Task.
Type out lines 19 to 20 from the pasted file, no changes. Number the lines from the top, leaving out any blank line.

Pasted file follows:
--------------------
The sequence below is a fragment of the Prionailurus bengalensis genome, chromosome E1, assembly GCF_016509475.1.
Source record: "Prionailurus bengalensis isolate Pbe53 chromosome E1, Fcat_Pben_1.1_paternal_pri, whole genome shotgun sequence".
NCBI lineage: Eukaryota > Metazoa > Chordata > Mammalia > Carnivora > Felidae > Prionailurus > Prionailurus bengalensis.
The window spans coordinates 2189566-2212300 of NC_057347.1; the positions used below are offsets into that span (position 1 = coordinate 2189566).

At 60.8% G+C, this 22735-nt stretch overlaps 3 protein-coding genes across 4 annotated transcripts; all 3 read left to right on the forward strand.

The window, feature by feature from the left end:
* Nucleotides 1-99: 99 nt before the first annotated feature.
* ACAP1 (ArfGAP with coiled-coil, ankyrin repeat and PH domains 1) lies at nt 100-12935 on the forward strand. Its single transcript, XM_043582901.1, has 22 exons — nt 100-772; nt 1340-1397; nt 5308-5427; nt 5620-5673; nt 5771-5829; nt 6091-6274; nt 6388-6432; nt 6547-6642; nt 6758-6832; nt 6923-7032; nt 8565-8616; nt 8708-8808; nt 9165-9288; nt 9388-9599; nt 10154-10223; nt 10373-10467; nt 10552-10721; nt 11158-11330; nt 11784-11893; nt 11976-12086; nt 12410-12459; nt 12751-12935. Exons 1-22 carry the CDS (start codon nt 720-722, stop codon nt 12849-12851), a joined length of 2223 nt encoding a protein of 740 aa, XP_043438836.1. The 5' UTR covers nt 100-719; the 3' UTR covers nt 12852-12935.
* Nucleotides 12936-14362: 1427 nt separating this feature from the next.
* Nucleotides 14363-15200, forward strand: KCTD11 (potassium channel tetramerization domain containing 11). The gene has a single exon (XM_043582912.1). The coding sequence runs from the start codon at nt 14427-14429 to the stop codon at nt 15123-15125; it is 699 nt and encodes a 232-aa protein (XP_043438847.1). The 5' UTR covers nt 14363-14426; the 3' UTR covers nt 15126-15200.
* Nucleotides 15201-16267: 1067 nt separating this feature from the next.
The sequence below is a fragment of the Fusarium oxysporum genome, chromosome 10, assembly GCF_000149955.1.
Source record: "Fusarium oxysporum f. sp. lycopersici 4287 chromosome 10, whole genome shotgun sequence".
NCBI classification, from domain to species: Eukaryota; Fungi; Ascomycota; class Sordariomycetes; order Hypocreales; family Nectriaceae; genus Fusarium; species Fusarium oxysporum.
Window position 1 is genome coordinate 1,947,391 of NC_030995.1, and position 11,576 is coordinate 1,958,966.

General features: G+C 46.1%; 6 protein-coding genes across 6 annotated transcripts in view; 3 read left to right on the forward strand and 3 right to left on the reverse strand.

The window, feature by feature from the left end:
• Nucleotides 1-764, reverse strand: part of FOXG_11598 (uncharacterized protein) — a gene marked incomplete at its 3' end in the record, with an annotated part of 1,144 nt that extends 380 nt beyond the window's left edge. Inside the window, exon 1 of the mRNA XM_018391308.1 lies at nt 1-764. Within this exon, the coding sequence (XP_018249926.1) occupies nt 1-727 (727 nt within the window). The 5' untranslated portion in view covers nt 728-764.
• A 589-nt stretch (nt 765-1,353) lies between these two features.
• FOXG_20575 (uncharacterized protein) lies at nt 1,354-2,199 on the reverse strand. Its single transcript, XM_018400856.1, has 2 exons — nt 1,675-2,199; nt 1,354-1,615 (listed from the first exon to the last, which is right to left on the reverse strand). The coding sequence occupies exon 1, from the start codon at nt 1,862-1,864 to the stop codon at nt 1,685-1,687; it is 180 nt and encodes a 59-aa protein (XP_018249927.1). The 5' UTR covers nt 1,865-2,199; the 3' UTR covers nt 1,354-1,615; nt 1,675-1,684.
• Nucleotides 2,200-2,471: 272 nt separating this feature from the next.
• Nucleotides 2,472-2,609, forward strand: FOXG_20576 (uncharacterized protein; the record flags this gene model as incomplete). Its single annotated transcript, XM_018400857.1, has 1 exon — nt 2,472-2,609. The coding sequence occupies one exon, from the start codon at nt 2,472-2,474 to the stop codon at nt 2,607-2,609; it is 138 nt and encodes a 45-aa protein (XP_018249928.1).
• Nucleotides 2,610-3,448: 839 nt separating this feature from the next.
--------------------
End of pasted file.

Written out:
• A 589-nt stretch (nt 765-1,353) lies between these two features.
• FOXG_20575 (uncharacterized protein) lies at nt 1,354-2,199 on the reverse strand. Its single transcript, XM_018400856.1, has 2 exons — nt 1,675-2,199; nt 1,354-1,615 (listed from the first exon to the last, which is right to left on the reverse strand). The coding sequence occupies exon 1, from the start codon at nt 1,862-1,864 to the stop codon at nt 1,685-1,687; it is 180 nt and encodes a 59-aa protein (XP_018249927.1). The 5' UTR covers nt 1,865-2,199; the 3' UTR covers nt 1,354-1,615; nt 1,675-1,684.